November 5, 2016

VICTOR DAVIS HANSON ON HILLARY & BILL CLINTON: GREED, CORRUPTION, POWER, CYNICISM, ENDLESSLY:

Why did multimillionaire Hillary charge UCLA, in the era of thousands of indebted students, $300,000 (rather than, say, $149,999.99) for a brief, platitudinous speech? Why did multimillionaire Bill need more than $17 million for being honorary “chancellor” of the financially for-profit but tottering Laureate University (whose spin-off associate organization was a recipient of State Department largesse)? Did he think the extra millions were worth the embarrassment of being the highest-paid and least-busy college executive in U.S. history?

Apparently, the good life did not drive the Clintons so much as the quest for the supposed best life. Even though they had finally “made it” among the multimillionaire set, the Clintons always saw others (no doubt, deemed by them less deserving) with far, far more — whether Jeffery Epstein, with his ability to jet wherever and with whomever he pleased, or green half-a-billionaire Al Gore, who ran even more successful cons, such as rapidly selling a worthless cable TV station to beat impending capital-gains taxes, and selling it to none other than the anti-Semitic Al Jazeera, whose carbon-generated profits come from autocratic Qatar. (The media never audited Gore’s attempt to become a cable mogul, unlike their current concerns about a potential Trump media outlet).

The rich did not pressure the Clintons for paid favors as much as they sought out the Clintons as targets for graft. They certainly understand and smile at Hillary’s boilerplate promise of “making the rich pay their fair share” — the mantra of those who are worth over $100 million and immune from the impact of any tax hikes, or, for that matter, immune from any consequences whatsoever of their own ideology.

The Clintons suffer from greed, as defined by Aristotle: endless acquisition solely for the benefit of self. With their insatiable appetites, they resented the limits that multimillionaire status put on them, boundaries they could bypass only by accumulating ever greater riches. The billion-dollar foundation squared the circle of progressive politicians profiting from the public purse by offering a veneer of “doing good” while offering free luxury travel commensurate with the style of the global rich, by offering sinecures for their loyal but otherwise unemployable cronies, and by spinning off lobbying and speaking fees (the original font of their $100-million-plus personal fortune and the likely reason for Secretary of State Hillary Clinton’s decision to put all her communications, mercantile included, on a private server safe from government scrutiny). Acquiring money to the extent that money would become superfluous was certainly a Clinton telos — and the subtext of the entire Podesta trove and the disclosures about the Clinton Foundation.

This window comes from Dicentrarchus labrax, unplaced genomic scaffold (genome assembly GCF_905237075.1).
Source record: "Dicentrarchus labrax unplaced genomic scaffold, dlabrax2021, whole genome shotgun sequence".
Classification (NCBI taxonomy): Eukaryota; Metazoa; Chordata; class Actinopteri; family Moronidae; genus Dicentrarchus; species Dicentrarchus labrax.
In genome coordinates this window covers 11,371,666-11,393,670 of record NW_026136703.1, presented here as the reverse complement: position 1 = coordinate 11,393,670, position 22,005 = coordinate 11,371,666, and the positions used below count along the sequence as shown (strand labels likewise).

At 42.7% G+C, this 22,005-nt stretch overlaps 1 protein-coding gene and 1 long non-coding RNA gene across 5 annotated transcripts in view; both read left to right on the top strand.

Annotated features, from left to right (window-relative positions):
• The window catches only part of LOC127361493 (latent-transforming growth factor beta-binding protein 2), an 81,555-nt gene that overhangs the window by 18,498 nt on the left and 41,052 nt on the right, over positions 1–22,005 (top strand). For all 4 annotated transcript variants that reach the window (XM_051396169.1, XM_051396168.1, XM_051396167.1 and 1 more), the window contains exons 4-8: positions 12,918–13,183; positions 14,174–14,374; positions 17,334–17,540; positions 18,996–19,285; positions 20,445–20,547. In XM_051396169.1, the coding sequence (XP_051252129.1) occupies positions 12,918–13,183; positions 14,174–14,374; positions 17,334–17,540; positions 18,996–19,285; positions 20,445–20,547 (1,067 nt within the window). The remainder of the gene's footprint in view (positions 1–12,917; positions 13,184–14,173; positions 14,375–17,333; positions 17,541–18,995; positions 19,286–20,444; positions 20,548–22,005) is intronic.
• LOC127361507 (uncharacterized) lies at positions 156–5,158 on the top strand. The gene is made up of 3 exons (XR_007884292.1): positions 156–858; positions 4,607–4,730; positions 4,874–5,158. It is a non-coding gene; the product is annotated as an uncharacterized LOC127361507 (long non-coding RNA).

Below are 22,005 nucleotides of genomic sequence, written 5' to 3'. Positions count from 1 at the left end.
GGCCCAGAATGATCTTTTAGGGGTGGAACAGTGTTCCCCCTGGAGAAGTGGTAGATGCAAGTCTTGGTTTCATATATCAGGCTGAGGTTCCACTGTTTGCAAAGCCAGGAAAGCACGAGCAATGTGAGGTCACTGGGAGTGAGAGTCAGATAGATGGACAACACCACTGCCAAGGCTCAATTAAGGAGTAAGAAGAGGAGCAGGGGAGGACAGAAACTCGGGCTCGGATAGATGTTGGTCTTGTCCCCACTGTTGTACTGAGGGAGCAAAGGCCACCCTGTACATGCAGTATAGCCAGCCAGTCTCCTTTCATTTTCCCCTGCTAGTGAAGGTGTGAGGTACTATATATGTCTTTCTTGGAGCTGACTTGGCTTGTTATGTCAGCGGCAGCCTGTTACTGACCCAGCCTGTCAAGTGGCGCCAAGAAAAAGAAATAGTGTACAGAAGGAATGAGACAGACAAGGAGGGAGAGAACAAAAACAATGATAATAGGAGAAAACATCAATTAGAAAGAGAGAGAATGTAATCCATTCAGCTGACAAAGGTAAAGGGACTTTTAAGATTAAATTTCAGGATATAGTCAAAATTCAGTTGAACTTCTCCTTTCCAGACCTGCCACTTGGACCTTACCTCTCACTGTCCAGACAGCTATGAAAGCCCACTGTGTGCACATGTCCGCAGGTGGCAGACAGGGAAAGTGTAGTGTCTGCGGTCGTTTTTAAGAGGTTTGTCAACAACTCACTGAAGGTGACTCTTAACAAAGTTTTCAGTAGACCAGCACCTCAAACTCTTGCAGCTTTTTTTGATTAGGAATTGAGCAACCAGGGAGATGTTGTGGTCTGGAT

Power and pride were the other catalyst for Clinton criminality. I don’t think progressive politics mattered much to the Clintons, at least compared with what drives the more sincere Bernie Sanders and Elizabeth Warren. Hillary, like Bill, has no real political beliefs — though she doesn’t hesitate to pursue a mostly opportunistic progressive political agenda. By temperament and background, the Clintons are leftists and will follow a leftist vision, sort of, but one predicated on doing so within the constraints of obtaining and keeping power.

Read the whole thing, and though I rarely argue with VDH, I’m not at all sure that “Hillary, like Bill, has no real political beliefs.” In 1992, Bill opportunistically campaigned to George H.W. Bush’s right, then initially governed to his left during his disastrous, Obama-esque first two years in office. But once the GOP retook both houses of Congress in 1994, Dick Morris correctly determined that triangulating off Republican policies was the key to reelection, thus bringing us the happy fun 1990s we all remember.

But like Al Gore, Hillary is much more of a determined leftist—and arguably even more so than Al, she’s certain she know what’s best for both you and your family. If elected, she’ll no doubt seek to implement much of her own vision of the anointed (to coin a phrase), no matter how much she’s personally loathed by both the far left and the right.

It’s for your own good and the common good of the village, after all.

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